WE regret to be compelled to observe that the management of the Oratorios has not. been such as to realize the expectations which at their commencement we were led to entertain. When we an- nounced the names of LINDLEY, DRAGONETTI, WILLMAN, HARPER, and PLATT, as the principal instrumentalists, we could hardly anticipate, nor, we will venture to say, did the public antici- pate, that they would perform at the Oratorios only every other night. Yet such, it now appears, is the fact. So weak, in point of talent, is the band on the Wednesday nights, that the additional accompaniments of MOZART to the Messiah were obliged to be omitted.
An absurd outcry has been raised about the exorbitant terms of some of the principal singers. Why should Miss PATON, Madame CARADORI, or Miss STEenaas, reduce their price to Mr. HAWES ? On what plea can that gentleman expect them to take less than their regular remuneration ? He knew, or he ought to have known, the usual amount of their engagements, before he undertook the management of the Oratorios ; and he has no right to blame them because they did not choose to reduce their terms. He has chosen the alternative of making shift with second and third rates, and we see the result. Empty benches every night have taught him that the,pathlic expect, if they pay the same price, the same sort of talent they have been accustomed to hear at the Ora- torios. In making these remarks, we have no desire to undervalue I he talent of the ladies who are engaged there. We know Miss FARRAR and Miss CAWSE to be well-taught singers, and to be fully equal to a certain department in their art. They have been removed out of that department, to their own manifest discomfort and the disappointment of the audience. Far less are we disposed to under- rate the abilities of Madame STOCKHAUSEN ; but to hear her sing " I know that my Redeemer liveth," or " Pious orgies," is an ex- hibition we shall not be disposed to witness a second time. We had also anticipated a greater variety of classical music in the selections ; but it seems as if the failure of MEHUL'S Joseph had determined Mr. HAWES IO v us no sacred music but that of HANDEL. The compositions ofHAYDN, MOZART, BEETHOVEN, ROMBERG, GRAUN, and HUMMEL, have been almost wholly exclu- ded. Here Madame STOCKHAUSEN might have been heard to advan- tage. We give Mr. H AIN E s credit for the attempt to produce the Domi- nits a Dextris of Haanae, which has hitherto slept in his Majesty's library : but it was only an attempt. A contemporary journal has said " the audience were brutal enough to hiss HANDEL'S music ;" —Mr. HAWE s, in the bill for Wednesday, announces its repetition, " in consequence of the rapturous applau.sv with which it was received." Now, though these accounts differ so widely, they are both wrong : it is true that the audience hissed, but not the music— they hissed (and they were right) the scrambling, uncertain, chaotic manner 'h Er pmformance. The performance on Wednesday evening did not exhibit any feature which calls for particular notice, except a selection from an oratorio called The Propheq, by Mr. WADE. We are by no means disposed to criticise severely what we have heard of this composition. The attempt to produce an oratorio manifests a desire at least to aim at the highest degree of excellence in the art. There were some pleasing melodies in The Prophecy, but it lacked true grandeur. , Last nig !Vs performance deserved to be an attractive one. It was supported by the Friday night band ; and Miss PATON and BRAHAM were both present, the lady for the first time this season. The first part consisted of a selection from Alexander 's Rust. It is rather singular that this admirable composition, though fre- quently performed entire in Germany, and even in France, is never heard ill London, except by bits and scraps. We shall best convey our meaning by saying, that if a selector were to print a mutilated copy of DRYDEN'S Ode, leaving out about a half of it, the poetry would suffer no less by such a process than the music does by a similar curtailment. Every movement in it depends greatly for its effect upon the preceding one ; and it would be better to perform any portion of it in regular succession than to impair it by indis-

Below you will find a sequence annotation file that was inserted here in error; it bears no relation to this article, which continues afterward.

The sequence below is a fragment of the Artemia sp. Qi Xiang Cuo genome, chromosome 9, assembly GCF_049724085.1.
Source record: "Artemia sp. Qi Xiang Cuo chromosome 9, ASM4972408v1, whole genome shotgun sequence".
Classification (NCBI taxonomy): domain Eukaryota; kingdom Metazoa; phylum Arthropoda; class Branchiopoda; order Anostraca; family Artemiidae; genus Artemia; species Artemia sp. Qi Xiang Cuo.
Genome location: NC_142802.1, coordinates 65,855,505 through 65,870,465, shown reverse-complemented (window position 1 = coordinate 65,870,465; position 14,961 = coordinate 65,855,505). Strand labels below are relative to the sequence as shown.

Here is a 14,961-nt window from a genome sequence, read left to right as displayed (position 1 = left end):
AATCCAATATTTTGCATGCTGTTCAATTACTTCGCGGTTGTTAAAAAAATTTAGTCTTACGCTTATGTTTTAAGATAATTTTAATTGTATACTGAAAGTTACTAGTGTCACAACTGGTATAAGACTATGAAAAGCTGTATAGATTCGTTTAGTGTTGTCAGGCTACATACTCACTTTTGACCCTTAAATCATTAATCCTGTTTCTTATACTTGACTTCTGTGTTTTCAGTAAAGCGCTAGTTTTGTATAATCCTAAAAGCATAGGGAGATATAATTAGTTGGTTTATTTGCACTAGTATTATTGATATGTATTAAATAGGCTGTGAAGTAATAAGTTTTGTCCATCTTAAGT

criminate - criminate mutilation. For instance, according to the selection of
Friday, the "kindred sound" to love was not pity, but drinking ;
for the reading stood thus:
"Drinking is the soldier's pleasure,
Sweet is pleasure after pain.
The mighty master smiled to see That love was in the next degree;
"Twas but a kindred sound to move, For pity melts the mind to love."
Here, the connecting link "He chose a mournful muse," &e.
being deficient, the effect' was inexpressibly ludicrous. It would also have, been as well, with regard both to musical and gramma- tical propriety, if the chorus, "At last divine Cecilia came," had been played to the end, instead of coming to the abrupt and strange conclusion which terminated the music on the dominant and the poetry at a comma. The most perfect performance in the selection was "Softly sweet," by BRAHAM and LINDLEY. There was nu- thing else to deserve particular notice, if we except the very beauti- ful playing of the Oboes and Horns in the symphonies to "Bacchus ever fair." Young COOKE'S tone was only equalled by the very correct taste in which he executed what he had to do.
The second act began with the Overture to Rais's new opera Die Raubervraut ; which we heard for the first time. There are a few striking passages in it, and but a few. We shall probably under- stand it better when the band is more mellow in the performance. Miss PATON was received with enthusiastic applause. It is hardly necessary to add, that she sung " From mighty kings" most admirably. The house was better filled than on any preceding night.